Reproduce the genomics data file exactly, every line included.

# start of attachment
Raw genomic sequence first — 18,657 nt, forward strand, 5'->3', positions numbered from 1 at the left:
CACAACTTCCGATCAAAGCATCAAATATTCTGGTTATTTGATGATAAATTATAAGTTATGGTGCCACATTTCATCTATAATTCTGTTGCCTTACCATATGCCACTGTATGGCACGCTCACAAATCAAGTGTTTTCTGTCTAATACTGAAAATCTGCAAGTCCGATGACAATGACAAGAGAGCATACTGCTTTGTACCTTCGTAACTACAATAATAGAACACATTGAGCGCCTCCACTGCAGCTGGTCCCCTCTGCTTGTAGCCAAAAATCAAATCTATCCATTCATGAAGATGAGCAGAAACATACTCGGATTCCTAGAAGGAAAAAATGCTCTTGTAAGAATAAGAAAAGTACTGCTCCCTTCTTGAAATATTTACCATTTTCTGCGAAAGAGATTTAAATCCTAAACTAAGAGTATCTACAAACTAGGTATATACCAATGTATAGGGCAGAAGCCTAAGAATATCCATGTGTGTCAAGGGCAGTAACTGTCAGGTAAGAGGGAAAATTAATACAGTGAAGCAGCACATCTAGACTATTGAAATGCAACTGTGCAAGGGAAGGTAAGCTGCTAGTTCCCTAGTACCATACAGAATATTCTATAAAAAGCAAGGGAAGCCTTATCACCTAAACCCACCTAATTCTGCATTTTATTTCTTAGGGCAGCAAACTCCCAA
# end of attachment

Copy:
Raw genomic sequence first — 18,657 nt, forward strand, 5'->3', positions numbered from 1 at the left:
CACAACTTCCGATCAAAGCATCAAATATTCTGGTTATTTGATGATAAATTATAAGTTATGGTGCCACATTTCATCTATAATTCTGTTGCCTTACCATATGCCACTGTATGGCACGCTCACAAATCAAGTGTTTTCTGTCTAATACTGAAAATCTGCAAGTCCGATGACAATGACAAGAGAGCATACTGCTTTGTACCTTCGTAACTACAATAATAGAACACATTGAGCGCCTCCACTGCAGCTGGTCCCCTCTGCTTGTAGCCAAAAATCAAATCTATCCATTCATGAAGATGAGCAGAAACATACTCGGATTCCTAGAAGGAAAAAATGCTCTTGTAAGAATAAGAAAAGTACTGCTCCCTTCTTGAAATATTTACCATTTTCTGCGAAAGAGATTTAAATCCTAAACTAAGAGTATCTACAAACTAGGTATATACCAATGTATAGGGCAGAAGCCTAAGAATATCCATGTGTGTCAAGGGCAGTAACTGTCAGGTAAGAGGGAAAATTAATACAGTGAAGCAGCACATCTAGACTATTGAAATGCAACTGTGCAAGGGAAGGTAAGCTGCTAGTTCCCTAGTACCATACAGAATATTCTATAAAAAGCAAGGGAAGCCTTATCACCTAAACCCACCTAATTCTGCATTTTATTTCTTAGGGCAGCAAACTCCCAA